Monday 4 July 2011, 16:11
This is the first of a short series of blog posts by newcomers to the BBC on the Journalism Trainee Scheme.
I began my online placement with BBC Sport at Television Centre. I expected to shadow some other journalists for a few days, but on my first day I was given news stories to do.
Looking back, it is definitely the best way to learn: being thrown in at the deep end. As there are sub-editors, any mistakes you make will be corrected. Seeing my first story appear on the Sport website was a real thrill, and the more I wrote the more confident I became. I also had ideas for things such as picture galleries, which I was allowed to do myself, and it was a great learning curve.
Given that the home of the BBC is now on the market, I feel very fortunate to have spent some time working there.
In May, I was sent back to my hometown of Glasgow to work at the Scottish Sport desk. The team are fantastic and they have really taken me under their wing.
I had been quite happily writing away and been fortunate enough to have a few feature articles published in the lead up to the Scottish Cup Final. And all of my work up until this point had been conducted in the office. So, when my manager came over to my desk and handed me a press pass, naturally I asked: "What is this for?"
He told me he wanted me to go along to Hampden Park for the Cup Final on behalf of the online team and "add a bit of colour" to their coverage.
"Eh... alright then."
I remember worrying on the day of the game that, when I presented my press pass to the security staff at Hampden, they would laugh at me and the penny would drop that I had been the victim of an office prank. However, they waved me through and I breathed a sigh of relief.
During the game I added comments to the Sport website's live text coverage, appearing on the page as "BBC Scotland's Andy Burke at Hampden says..."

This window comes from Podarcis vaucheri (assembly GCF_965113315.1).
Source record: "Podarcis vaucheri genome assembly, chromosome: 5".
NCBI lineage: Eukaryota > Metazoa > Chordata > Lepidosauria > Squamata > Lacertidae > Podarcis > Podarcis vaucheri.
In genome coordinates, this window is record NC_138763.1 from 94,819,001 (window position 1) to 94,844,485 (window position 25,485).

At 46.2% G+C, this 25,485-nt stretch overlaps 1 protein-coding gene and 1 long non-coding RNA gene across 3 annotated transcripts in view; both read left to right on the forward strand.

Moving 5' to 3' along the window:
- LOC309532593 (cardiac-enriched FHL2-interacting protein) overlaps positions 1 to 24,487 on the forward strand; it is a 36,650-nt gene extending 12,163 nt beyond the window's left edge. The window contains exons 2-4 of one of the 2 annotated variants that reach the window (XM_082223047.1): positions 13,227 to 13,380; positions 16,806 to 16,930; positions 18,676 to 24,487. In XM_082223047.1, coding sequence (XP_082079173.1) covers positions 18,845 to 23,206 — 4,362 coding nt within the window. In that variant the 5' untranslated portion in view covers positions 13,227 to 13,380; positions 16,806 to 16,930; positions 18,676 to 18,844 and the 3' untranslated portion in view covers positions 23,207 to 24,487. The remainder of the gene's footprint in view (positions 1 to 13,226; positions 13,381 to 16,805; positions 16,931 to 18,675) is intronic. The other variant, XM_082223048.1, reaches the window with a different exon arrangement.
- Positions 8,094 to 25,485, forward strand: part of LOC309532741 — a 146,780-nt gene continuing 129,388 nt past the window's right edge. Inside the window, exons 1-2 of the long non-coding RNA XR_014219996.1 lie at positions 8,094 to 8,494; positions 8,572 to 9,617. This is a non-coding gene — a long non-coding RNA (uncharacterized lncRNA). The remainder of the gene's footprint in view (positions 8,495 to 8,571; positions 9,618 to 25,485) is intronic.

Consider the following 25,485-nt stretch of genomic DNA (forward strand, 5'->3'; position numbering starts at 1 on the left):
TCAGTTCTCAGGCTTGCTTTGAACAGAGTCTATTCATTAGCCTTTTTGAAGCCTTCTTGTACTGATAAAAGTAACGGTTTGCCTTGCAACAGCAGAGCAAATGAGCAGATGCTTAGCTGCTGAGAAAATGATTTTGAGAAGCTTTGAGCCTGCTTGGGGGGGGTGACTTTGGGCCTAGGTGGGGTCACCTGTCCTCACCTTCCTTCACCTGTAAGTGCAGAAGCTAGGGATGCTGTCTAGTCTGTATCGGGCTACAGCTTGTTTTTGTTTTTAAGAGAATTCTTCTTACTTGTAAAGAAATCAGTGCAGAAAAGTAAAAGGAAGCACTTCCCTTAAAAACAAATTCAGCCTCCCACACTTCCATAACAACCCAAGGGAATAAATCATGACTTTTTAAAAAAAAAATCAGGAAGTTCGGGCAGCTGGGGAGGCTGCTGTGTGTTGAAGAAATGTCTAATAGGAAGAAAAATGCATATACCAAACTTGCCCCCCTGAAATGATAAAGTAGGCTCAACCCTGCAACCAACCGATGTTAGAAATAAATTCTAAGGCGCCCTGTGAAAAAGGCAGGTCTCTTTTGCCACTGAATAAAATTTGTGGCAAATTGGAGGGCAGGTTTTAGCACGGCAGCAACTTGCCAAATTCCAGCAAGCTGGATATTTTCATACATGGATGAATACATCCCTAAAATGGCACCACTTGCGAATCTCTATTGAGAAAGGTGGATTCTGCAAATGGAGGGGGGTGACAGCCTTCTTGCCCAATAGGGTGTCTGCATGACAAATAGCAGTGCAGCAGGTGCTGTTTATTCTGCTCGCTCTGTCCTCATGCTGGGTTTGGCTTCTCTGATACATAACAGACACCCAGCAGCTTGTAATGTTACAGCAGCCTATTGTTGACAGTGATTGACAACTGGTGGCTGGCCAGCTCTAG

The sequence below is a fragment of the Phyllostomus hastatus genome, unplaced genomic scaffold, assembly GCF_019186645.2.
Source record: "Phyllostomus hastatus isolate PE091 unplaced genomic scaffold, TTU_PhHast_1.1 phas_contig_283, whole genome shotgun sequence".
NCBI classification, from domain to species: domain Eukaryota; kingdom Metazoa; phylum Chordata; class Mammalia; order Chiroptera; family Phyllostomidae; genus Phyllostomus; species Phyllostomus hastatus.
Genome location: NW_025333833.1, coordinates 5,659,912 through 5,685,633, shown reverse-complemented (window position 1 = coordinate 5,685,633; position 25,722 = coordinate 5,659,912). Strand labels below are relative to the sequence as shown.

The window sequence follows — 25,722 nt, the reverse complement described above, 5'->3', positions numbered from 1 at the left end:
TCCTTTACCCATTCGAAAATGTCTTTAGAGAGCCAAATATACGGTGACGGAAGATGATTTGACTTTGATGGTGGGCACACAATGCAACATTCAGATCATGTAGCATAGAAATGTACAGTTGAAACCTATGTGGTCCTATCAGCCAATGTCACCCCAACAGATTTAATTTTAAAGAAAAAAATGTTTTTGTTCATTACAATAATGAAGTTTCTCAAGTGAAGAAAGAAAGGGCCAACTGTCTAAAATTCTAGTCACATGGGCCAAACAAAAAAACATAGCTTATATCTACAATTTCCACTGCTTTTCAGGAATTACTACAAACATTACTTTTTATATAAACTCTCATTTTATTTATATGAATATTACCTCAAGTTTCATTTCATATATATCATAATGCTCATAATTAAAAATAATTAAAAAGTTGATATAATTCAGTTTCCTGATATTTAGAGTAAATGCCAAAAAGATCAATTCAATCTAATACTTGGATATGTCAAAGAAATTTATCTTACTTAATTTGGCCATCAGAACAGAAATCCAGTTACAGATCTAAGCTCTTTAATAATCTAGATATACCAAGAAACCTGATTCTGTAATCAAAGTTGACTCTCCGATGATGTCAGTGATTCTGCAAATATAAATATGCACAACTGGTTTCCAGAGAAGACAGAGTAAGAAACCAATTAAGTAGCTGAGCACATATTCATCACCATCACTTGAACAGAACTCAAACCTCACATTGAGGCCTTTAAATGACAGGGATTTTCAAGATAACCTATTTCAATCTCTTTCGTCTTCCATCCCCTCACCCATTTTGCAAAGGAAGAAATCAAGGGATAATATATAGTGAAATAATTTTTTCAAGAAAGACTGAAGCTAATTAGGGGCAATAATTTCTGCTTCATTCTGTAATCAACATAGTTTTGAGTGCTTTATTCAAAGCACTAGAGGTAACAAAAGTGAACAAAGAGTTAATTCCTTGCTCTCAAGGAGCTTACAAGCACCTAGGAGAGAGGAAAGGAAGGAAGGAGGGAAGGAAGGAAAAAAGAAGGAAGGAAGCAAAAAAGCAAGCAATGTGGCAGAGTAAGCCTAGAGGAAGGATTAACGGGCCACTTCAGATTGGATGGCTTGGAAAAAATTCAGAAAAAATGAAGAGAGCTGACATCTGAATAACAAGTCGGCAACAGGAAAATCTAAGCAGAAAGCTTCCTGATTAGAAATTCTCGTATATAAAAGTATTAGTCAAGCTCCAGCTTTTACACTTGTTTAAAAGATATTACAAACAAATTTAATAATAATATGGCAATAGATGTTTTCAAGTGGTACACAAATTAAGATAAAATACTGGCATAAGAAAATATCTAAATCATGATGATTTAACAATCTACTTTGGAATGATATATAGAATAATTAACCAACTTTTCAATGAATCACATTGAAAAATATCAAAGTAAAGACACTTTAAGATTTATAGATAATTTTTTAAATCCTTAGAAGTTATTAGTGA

After each update, I got a text from my mum excitedly telling me that the website had used my contributions.
I was given a microphone recorder and told to get some post-match interviews with the players. As I waited in the mixed zone, it suddenly dawned on me that I would be interviewing footballers - as part of my job! That's when the butterflies started.
I conducted five post-match interviews with players, and managed to keep my excitement in check to get some good quotes, which I then used to write a feature article.
Even waiting an hour and-a-half for a taxi from the stadium could not take the shine off my day at Hampden Park.
My online experience has been a wholly positive one, and there are many disciplines in online which will serve me well in other fields of journalism.
Before joining the BBC, Andy represented Scotland at youth-level rugby and had a number of jobs, including at the Ministry of Defence, before his thoughts turned to sports journalism.
The 15 members of the Journalism Trainee Scheme started their year of broadcast training in March. They are offered work in different departments along with career advice, CV clinics and interview practice to help them to find future jobs in the BBC, although there are no guarantees. The scheme has been running since 2007 and the recruitment process for the next intake will start at the end of September. To apply and for more details.